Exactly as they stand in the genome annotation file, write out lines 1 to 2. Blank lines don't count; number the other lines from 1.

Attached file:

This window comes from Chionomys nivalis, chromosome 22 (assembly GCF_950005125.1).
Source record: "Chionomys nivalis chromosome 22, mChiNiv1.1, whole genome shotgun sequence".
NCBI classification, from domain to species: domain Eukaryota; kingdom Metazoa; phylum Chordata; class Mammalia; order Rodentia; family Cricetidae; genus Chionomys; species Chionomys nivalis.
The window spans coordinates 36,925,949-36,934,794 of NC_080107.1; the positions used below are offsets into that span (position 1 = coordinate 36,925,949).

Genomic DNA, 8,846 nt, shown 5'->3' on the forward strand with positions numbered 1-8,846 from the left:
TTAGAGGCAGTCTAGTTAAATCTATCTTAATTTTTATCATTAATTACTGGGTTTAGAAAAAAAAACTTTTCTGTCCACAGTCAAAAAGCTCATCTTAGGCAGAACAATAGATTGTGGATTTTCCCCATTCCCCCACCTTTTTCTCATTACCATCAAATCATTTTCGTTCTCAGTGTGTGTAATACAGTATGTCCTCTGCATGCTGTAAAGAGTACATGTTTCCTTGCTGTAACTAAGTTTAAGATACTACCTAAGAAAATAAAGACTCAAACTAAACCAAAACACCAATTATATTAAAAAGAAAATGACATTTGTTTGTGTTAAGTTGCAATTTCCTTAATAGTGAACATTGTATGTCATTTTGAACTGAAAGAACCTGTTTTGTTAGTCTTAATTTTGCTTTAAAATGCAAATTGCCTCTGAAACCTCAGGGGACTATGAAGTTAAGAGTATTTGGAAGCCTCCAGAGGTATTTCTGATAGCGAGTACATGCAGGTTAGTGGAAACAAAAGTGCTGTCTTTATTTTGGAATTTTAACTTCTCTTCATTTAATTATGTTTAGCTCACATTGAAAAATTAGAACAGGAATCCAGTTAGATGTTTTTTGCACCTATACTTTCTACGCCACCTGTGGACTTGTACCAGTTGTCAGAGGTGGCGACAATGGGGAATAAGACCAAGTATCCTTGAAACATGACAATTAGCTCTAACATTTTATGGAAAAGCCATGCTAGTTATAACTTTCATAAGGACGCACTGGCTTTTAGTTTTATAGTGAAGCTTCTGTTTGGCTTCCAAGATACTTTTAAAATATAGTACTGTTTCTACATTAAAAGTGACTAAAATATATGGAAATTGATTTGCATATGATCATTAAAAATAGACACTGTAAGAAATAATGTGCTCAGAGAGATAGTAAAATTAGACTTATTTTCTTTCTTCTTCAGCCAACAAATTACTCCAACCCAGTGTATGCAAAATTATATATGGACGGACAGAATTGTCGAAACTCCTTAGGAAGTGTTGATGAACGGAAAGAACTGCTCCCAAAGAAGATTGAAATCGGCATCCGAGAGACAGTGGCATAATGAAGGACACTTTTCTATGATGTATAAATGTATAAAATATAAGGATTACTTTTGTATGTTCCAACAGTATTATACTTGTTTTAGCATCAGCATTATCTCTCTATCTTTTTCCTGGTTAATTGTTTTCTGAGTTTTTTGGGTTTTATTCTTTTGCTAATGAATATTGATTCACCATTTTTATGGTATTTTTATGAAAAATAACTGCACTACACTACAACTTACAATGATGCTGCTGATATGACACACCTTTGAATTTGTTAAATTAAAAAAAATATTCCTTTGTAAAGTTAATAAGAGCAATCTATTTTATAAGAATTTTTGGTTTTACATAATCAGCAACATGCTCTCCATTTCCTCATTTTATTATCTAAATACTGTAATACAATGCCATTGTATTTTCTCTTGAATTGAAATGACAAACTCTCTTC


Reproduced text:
This window comes from Chionomys nivalis, chromosome 22 (assembly GCF_950005125.1).
Source record: "Chionomys nivalis chromosome 22, mChiNiv1.1, whole genome shotgun sequence".